Bill Martel ’77 – ‘Left a big footprint and had a lot more to accomplish’

Scott Murphy, News Editor

Dianne (Massarelli) Martel ’76 and I spoke recently in order to discuss her memories about the Anselmian life of her late husband Bill Martell ’77, who was renowned both as a scholar and Professor of International Security Studies at Tufts University.

Saint Anselm did not become a co-ed school until two years into Dianne’s undergraduate studies as a nursing major (the only major offered for women at that time), and the lack of parietals (now known as “inter-visitation”) made studying in Geisel Library the main social hub on campus.

This is where Dianne first met Bill, a freshman history major whom she described as a “Very active and dynamic person that had so many interests and took advantage of everything that was going on.”

Dianne made this abundantly clear throughout our conversation, first discussing Bill’s tenure as Student Body President during his senior year, during which time he was “instrumental” in implementing parietals on campus.

Parietals were first limited to four weekends per year, but by the time the Class of 1977 had graduated, Bill had worked to expand them to all weekends.

This policy has of course grown even more lenient nowadays, and Dianne and I joked that Bill’s initial diligence is something that all students greatly appreciate.

As Student Body President, Bill also organized a Senior Winter Carnival, where seniors took buses up to a ski resort to hit the slopes, build and judge snow sculptures and hold a dance.

This was a natural interest for Bill, as he was a member of Saint Anselm’s ski team and maintained the hobby for the remainder of his life.

However, Dianne shared that it was Bill’s passion for politics that ended up truly defining Bill’s life and career.

A particularly strong influence on Bill’s decision to switch majors from history to politics was Professor Paul Savage, who was lovingly referred to as “Doc Savage” by his students and received the College’s annual Distinguished Faculty Award in 1986.

Bill did not leave his passion in the classroom, and became very active at the New Hampshire Institute of Politics, where he was able to meet and speak with key political figures such as then Presidential Candidate Jimmy Carter.

The Crier was another avenue that Bill utilized, as he served as both an editor and reporter towards the end of his time as Saint Anselm.

Due to the Vietnam War, Dianne recalled that political tensions were high on campus, and Bill would occasionally comment upon the War in a regular Crier point-counterpoint column entitled “Black & White.”

Dianne asked me if The Crier still published a regular column from “Maude Pritchett,” remembering with a laugh that Bill used to be personal friends with the author of “Maude.”

Bill and Dianne married in August of 1977 (the year that Bill graduated), at which point she moved back home to New Jersey and he went on to pursue a PhD from University of Massachusetts, Amherst.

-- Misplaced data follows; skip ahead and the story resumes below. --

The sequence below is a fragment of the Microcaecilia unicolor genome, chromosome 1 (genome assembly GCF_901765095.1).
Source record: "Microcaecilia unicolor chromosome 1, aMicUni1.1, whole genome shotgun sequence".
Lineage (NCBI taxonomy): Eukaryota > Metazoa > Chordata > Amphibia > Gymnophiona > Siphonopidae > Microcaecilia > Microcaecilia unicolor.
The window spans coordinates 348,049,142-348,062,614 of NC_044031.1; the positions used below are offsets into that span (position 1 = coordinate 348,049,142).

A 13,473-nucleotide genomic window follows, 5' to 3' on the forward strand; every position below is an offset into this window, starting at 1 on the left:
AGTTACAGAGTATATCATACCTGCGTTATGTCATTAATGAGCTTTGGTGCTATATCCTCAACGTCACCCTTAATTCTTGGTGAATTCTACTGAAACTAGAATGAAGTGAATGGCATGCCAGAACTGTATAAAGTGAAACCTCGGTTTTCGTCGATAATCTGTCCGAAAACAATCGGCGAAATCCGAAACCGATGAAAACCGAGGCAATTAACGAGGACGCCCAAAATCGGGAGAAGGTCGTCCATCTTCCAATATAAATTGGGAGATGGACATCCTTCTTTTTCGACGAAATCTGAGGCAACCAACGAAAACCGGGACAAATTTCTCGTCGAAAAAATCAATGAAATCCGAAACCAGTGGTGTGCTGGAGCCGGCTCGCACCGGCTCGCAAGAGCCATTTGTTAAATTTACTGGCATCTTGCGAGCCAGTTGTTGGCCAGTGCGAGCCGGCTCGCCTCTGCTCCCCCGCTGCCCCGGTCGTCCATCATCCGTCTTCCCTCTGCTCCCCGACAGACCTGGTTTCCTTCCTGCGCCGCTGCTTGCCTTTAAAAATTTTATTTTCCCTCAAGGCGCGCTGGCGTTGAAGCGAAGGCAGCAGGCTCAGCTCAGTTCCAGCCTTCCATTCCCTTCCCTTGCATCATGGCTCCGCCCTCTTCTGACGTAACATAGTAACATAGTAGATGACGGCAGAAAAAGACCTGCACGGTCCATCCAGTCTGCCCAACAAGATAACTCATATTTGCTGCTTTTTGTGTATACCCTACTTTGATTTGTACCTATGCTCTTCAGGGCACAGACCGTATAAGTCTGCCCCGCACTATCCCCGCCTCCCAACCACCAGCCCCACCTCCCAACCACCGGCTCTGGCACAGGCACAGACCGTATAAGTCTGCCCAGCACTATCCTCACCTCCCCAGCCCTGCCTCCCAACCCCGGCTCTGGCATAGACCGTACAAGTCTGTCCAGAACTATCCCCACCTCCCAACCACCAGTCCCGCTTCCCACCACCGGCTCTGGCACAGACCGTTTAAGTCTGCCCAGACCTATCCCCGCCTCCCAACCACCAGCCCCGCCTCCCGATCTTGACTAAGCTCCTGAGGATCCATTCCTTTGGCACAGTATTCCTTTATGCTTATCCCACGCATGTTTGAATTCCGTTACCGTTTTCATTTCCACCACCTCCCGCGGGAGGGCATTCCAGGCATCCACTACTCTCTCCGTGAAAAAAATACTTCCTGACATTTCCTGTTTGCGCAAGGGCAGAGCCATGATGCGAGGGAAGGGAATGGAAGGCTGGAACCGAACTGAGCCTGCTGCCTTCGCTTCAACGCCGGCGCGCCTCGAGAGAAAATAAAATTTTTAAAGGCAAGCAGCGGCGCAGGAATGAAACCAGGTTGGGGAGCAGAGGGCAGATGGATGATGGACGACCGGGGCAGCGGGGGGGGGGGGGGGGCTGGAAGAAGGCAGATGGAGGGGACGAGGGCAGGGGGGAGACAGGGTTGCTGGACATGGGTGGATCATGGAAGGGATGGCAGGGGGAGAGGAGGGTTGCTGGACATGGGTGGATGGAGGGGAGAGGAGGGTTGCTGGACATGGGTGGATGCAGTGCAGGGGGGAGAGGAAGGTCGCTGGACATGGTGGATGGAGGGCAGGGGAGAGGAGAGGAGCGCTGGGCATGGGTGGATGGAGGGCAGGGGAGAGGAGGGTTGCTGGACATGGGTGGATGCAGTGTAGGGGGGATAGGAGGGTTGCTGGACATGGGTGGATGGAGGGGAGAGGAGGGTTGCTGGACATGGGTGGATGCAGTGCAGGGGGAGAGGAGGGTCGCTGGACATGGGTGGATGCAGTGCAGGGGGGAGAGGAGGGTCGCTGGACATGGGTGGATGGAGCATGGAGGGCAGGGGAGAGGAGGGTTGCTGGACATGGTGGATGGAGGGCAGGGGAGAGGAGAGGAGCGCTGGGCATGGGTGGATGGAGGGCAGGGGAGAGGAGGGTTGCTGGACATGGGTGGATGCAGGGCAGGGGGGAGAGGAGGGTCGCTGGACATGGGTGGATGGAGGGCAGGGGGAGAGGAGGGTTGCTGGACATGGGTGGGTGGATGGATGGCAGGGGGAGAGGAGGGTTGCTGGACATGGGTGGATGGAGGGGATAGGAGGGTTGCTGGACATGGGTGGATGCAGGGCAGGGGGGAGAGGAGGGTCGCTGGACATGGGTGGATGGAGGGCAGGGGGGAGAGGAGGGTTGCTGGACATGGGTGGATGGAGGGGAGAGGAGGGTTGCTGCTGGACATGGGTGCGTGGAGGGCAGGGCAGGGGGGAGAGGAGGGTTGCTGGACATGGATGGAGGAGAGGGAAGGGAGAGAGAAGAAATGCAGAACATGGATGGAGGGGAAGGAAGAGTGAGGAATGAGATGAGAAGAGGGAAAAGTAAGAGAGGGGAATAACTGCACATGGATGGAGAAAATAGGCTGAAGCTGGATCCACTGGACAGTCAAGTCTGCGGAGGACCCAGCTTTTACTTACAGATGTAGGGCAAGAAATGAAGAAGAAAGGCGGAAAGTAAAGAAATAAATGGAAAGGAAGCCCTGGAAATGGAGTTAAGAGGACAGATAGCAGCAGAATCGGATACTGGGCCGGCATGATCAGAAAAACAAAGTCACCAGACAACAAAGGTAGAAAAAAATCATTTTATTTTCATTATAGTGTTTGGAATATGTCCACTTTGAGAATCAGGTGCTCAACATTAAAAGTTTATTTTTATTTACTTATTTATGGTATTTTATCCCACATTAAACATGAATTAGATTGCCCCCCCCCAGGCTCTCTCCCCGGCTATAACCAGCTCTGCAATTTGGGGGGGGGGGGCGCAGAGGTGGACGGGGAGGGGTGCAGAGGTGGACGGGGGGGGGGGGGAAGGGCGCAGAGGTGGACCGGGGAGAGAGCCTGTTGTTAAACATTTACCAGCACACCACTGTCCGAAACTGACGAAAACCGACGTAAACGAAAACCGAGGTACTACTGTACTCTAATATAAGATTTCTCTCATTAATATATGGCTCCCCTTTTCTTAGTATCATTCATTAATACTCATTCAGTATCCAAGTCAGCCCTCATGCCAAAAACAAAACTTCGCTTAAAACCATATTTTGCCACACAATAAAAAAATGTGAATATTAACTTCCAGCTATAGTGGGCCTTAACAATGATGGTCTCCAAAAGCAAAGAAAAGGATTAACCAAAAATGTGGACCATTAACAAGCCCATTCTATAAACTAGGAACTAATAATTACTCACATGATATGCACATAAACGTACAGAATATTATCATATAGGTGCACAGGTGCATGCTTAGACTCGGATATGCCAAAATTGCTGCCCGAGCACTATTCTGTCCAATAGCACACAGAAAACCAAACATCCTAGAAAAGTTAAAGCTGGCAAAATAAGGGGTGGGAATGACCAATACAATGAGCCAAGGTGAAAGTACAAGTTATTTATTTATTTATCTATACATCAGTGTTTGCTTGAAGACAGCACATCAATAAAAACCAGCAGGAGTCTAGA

During this time, Dianne shared that they used to stay in contact via writing letters, adding with a laugh that it was often difficult to decipher his handwriting (though she certainly appreciated the sentiment).

Bill returned to Saint Anselm as a sabbatical replacement from 1980 to 1981 while he was writing his dissertation, eventually going on after graduating from UMASS Amherst to work as a post-doctoral research fellow at Harvard University’s Kennedy School of Government and then become a Professor at the Fletcher School of Law and Diplomacy at Tufts University.

As a Professor, Dianne shared that Bill was extremely devoted to his students and they respected and liked him a great deal.

Dianne also shared that they moved frequently throughout all of this but always wanted to move back to Southern NH, as they loved that the area was “Rural, but not too rural” and had access to the mountains, ocean and city.

In 2007, the couple finally settled into a home in Bedford, where Dianne still resides.

Dianne and Bill have two children, Catherine and William, the latter of which graduated from Saint Anselm in 2009 and was active in politics at the College like his father before him.

“William was pretty open-minded when he first started looking at colleges, but after touring Saint Anselm’s campus, it became the only school that he wanted to go to,” Dianne recalled, adding that both she and Bill were very proud of both of their children and their accomplishments.

Additionally, when Dianne and Bill returned to campus, she remembers that they felt like they should be students instead of parents visiting for Family Weekend.

Both Dianne and Bill remained active at Saint Anselm through various Alumni committees; along with Bill’s continued involvement with events at NHIOP (he most recently moderated an event with Gov. John Huntsman (R – UT) in the fall of 2013).

As our conversation drew to a close, Dianne stressed how grateful she has been for the Saint Anselm community’s support following Bill’s passing, and how important the college was in his life.

“Saint Anselm gave Bill a solid foundation, and he used it to his maximum benefit,” Dianne stated sincerely. “He left a big footprint and had a lot more to accomplish.”